If your tie and shirt are both visibly patterned, the tie pattern should generally be bigger (not necessarily different shapes – wide and narrow stripes, for example, play together just fine). Note that, although the tie pattern size rule is a handy guide, there are exceptions like pin-dot patterns.
Imagine the men's style color wheel to coordinate ties with shirts and jackets. Go for either complementary, triad or analogous colors.
Cooler tones like deep blue, olive green, and royal purple are most versatile – they don't fight with other colors for attention. Warm tones like red, orange and yellow are riskier to match but more eye-catching and go well with a navy or charcoal suit.
If you can only buy a few ties, go for darker colors. They'll be more versatile and easier to match because they read as more neutral.
Here again, match the level of formality. Bolder patterned shirts, button-downs, and chambray shirts are more casual and go well with knit and other casual ties. Plain dress shirts deserve nothing short of silk.
How To Match Your Pocket Square With A Suit
Even if the suit rental place recommended it for your senior prom back in the day, your pocket square isn't supposed to match your tie. You want matched colors but contrasting – yet complementary – patterns.
Alternatively, pick up shirt or jacket colors in the pocket square. Make sure it's not so similar to the jacket that it disappears. For instance, with a navy jacket, white with navy polka dots is better than navy with white dots.
Matching your pocket square to your outfit isn't just a matter of coordinating colors and patterns. You also need to match the formality of your outfit. The most formal color for a pocket square is plain white. This is suitable for serious business suits and tuxes and is a good choice for a job interview. At the other end of the spectrum, an eye-catching floral pattern is probably best avoided if your office has a strict dress code.
Another aspect of matching formality is your choice of pocket square fold. A presidential fold is the most formal and subtle option (that goes perfectly with that white pocket square), while the puff fold is probably the most relaxed and ostentatious. Check out my pocket square fold infographic to learn 9 different options.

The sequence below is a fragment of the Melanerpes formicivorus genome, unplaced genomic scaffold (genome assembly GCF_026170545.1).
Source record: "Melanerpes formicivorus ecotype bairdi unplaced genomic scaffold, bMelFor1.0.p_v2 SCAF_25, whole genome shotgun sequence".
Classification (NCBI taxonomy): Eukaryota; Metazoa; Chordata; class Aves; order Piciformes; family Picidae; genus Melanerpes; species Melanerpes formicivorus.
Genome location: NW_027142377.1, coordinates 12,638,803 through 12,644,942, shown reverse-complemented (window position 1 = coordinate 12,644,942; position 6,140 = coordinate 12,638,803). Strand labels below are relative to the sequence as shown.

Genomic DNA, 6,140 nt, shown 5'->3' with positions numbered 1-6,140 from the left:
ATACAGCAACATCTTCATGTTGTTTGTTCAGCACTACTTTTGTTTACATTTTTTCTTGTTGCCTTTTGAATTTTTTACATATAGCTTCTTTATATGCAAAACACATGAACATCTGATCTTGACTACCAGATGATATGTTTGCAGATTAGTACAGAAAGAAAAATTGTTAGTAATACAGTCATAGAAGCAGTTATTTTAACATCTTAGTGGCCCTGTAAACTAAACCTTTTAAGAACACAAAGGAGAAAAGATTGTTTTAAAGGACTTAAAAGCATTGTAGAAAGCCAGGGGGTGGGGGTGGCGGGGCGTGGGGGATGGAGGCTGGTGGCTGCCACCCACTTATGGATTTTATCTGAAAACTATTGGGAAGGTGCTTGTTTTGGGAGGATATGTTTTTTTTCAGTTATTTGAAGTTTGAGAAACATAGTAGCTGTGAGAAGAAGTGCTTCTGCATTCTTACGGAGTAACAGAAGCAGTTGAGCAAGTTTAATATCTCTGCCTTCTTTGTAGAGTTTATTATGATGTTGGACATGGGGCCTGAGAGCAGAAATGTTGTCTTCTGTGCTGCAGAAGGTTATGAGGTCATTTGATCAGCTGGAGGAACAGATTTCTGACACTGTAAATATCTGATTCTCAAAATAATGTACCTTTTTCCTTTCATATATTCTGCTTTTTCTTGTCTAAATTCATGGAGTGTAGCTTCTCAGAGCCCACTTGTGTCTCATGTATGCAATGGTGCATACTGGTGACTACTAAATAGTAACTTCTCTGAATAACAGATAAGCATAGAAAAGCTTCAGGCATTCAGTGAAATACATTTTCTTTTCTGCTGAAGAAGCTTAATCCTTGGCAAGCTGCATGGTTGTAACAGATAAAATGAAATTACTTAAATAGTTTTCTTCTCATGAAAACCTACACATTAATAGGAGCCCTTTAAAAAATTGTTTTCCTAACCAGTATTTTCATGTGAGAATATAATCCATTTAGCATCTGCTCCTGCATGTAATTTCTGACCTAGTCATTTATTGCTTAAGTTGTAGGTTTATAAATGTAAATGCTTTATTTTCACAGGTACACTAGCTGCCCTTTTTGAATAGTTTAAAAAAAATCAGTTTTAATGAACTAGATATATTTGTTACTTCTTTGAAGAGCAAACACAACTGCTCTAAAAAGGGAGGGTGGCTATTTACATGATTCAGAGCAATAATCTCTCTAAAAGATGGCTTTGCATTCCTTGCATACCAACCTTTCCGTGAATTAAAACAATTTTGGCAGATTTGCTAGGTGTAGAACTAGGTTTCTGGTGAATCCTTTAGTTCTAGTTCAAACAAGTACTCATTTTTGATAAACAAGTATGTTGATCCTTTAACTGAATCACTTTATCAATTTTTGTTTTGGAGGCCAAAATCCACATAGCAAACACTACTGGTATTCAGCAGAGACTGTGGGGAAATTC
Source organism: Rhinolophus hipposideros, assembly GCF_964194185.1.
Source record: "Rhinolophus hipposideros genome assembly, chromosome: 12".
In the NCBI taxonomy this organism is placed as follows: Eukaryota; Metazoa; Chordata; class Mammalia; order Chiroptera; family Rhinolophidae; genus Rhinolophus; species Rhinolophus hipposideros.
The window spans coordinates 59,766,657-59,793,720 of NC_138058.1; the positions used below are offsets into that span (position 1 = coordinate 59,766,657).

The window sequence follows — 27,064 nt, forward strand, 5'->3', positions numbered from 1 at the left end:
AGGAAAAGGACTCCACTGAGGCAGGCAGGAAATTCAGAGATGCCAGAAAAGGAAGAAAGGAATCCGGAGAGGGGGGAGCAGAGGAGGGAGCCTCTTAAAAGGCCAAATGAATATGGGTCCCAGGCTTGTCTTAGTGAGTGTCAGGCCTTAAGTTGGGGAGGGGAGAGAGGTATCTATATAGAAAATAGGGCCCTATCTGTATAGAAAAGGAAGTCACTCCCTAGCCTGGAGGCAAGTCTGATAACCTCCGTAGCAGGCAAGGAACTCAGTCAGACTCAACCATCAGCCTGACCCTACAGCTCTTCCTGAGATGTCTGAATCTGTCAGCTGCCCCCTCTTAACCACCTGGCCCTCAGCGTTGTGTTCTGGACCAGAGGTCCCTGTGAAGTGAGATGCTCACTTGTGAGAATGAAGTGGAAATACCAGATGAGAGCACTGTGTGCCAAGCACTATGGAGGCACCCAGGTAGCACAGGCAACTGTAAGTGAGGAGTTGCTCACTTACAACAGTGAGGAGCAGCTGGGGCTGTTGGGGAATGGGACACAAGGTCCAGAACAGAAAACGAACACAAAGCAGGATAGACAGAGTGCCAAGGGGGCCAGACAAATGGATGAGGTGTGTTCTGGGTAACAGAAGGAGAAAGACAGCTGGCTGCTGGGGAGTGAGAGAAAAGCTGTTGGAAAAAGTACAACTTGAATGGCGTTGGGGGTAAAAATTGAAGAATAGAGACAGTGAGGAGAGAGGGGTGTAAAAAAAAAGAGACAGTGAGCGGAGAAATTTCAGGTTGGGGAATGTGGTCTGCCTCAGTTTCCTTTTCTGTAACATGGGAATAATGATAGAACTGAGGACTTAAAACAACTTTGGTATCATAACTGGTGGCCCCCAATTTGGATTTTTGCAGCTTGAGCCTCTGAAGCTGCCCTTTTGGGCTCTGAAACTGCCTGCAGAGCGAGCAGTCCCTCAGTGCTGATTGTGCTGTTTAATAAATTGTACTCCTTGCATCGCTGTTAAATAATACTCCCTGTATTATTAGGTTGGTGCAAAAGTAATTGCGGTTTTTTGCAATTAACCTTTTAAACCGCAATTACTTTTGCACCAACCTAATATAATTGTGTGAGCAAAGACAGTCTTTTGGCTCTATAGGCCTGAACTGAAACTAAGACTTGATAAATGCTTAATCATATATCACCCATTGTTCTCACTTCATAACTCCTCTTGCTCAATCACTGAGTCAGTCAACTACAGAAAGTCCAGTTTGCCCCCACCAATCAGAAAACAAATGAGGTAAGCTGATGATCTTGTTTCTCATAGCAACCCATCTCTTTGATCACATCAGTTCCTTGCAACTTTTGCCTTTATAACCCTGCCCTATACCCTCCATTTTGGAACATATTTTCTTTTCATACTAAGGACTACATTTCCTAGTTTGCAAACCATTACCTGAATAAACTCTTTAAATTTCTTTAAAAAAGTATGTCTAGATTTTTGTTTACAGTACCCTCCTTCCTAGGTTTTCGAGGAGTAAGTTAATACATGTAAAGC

How To Match Your Jewellery With A Suit
Tie bars, cufflinks, bracelets, necklaces, and rings should match the metals in your belt and watch and complement the overall style of your outfit.
Keep in mind that shiny accents inherently draw the eye, so wear it somewhere that can carry the weight of that. Simple is generally better.
You also want to be sure to balance your wrists and hands. The human eye loves symmetry and balance – don't stack up one wrist with rings or one wrist with bracelets and leave the other bare.
If you're starting out with accessories, look for jewelry in dark, neutral colors (e.g. a stone bracelet with hematite, onyx). This will increase the versatility and make your accessories easier to match. Look for understated pieces – stones in men's jewelry always have an impressive effect, and you don't want to end up with an expensive accessory that's not really appropriate to wear to anything.
Let's not forget about bags! Click here to discover why a great backpack is a man's best friend.
Add small extras to your outfits gradually as you begin to get more comfortable with the general laws of accessorizing. Don't be afraid to experiment to find your own signature pieces.
The post Essential Stylish Accessories For Men Who Suit Up (And How To Match Them To Your Outfit) appeared first on Real Men Real Style.